In presenting his material through these various lenses, Cole makes a strong and compelling case for the universal, or “archetypal” (p. 13) nature of maternity in African art. But as comprehensive as Cole's book is—and let's face it, no book can cover everything—it leaves the door open for a more expanded study of the maternity theme along at least two lines of inquiry. One would be to consider—as a supplement to the book's representational, and largely sculptural, focus—Africa's corpus of two-dimensional, abstract design through which maternity themes are expressed, such as in Bamana bogolanfini, Ashanti kente, or Zulu beadwork. The wearable nature of such media calls for a consideration of their role in body politics in general and as markers of status and power in particular.

Also, Cole's discussion of themes of motherhood in modern and contemporary art begs a more expansive view. His chapter on that subject looks mainly at South Africas artists, who he regards as “the most prolific change-agents in this period,” while giving only cursory attention to works about motherhood by African artists from elsewhere on the continent. A more balanced coverage would not only be more in keeping with the broad-based scope of his book at large, but help to avoid the impression that only artists from South Africa own that subject matter. It could also offer the opportunity to examine in a comparative way how, and in what cultural contexts, artists from different African countries, South Africa vs. Senegal, for example, explore ideas about maternity.

The combination of the historical and the contemporary in this volume raises another concern: the need for greater clarity overall regarding the dating of objects and the tense, past or present, employed in writing about them. As is appropriate, Cole uses the past tense when discussing artworks from ancient Egypt or Mali or works such as Igbo mbari that he studied in the 1960s but are no longer produced today. However, when writing about artworks collected in the late nineteenth or early twentieth centuries—the vast majority of those featured in the book—Cole often reverts to using the present tense, the “ethnographic present.” For example, regarding a mother/child sculpture collected from the Cameroon in 1912, Cole writes: “Notably in some kingdoms, a leader's installation rites will not be completed until one of his wives gives birth to a child” (p. 169). It may be true that cultural values such as this one die slower than their related artistic production. However, use of the present tense to contextualize a hundred-year-old object, a form of discourse regrettably not uncommon in writing about African art at large, only reinforces the age-old adage that African art is timeless, when in reality, many of the sculptural examples discussed in the book are no longer being produced.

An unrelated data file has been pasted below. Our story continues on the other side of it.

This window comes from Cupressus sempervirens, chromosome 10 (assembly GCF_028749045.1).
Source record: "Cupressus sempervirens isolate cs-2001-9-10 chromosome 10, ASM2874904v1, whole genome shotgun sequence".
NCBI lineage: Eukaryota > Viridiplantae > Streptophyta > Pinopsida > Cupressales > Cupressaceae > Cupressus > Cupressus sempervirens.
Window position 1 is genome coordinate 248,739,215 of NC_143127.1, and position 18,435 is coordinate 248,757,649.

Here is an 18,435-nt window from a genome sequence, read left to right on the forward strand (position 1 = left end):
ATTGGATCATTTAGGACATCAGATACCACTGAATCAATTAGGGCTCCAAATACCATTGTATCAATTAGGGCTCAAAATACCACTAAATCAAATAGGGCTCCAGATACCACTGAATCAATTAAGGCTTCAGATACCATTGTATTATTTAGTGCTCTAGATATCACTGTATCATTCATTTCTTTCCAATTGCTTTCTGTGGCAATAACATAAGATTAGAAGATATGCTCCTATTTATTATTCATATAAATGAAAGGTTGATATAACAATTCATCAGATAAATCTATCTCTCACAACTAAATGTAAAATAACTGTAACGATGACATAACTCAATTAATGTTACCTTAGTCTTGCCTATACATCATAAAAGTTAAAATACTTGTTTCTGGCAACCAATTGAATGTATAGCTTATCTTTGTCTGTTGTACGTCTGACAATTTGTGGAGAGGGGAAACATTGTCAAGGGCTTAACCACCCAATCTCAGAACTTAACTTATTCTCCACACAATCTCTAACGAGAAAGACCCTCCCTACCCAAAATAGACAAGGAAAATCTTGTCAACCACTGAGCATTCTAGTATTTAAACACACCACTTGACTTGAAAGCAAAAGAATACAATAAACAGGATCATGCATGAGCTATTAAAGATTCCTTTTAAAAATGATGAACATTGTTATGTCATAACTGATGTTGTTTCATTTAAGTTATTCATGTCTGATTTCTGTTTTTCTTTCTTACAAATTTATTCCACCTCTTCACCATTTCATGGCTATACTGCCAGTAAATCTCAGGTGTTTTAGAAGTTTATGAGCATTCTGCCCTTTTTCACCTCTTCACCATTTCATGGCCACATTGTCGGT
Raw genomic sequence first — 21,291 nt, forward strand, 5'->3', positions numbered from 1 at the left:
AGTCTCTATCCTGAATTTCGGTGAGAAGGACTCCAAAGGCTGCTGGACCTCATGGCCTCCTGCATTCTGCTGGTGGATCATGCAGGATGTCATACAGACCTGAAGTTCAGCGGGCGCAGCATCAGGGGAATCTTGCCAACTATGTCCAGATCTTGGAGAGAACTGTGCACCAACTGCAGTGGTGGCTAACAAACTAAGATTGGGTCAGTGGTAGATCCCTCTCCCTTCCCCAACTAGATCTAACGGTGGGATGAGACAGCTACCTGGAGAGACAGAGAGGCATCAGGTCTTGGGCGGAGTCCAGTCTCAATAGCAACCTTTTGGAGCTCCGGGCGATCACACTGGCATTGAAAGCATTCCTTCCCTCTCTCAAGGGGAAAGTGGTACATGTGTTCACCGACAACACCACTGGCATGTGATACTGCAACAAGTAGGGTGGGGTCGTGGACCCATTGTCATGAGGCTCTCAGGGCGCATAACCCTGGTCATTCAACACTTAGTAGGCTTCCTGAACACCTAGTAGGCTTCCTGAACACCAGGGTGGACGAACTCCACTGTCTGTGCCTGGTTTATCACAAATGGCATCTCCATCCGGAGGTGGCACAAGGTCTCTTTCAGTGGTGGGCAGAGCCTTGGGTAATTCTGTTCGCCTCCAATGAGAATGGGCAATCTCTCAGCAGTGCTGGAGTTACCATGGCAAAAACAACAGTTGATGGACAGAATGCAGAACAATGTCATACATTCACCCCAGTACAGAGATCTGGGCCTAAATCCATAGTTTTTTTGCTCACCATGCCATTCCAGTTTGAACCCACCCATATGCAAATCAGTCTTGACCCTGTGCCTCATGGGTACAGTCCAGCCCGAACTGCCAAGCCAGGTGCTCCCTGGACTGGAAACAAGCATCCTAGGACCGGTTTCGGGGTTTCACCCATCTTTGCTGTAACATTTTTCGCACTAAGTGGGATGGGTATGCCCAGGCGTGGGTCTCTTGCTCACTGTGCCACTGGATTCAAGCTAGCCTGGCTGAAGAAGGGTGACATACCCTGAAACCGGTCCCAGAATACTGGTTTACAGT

Such shortcomings aside, Cole's book, with its rich compendium of well-illustrated and well-documented works, is a true celebration of maternity-related African art. Available in both English and French, the book will appeal to a wide audience of collectors, lovers, and students interested in that subject. The following sentence, extracted from the end of one of Cole's chapters, not only illustrates the beauty of his writing, but nicely encapsulates the overall spirit of his study:

The mother by herself, and finally, with her child, and at times with her reciprocal male “partner,” becomes a tightly packed metaphor for active regeneration, growth, fruitfulness of field and family and sometimes kingship, as well as protection, beauty, integrity, continuity, prosperity and all other good things sought in human society (p. 162).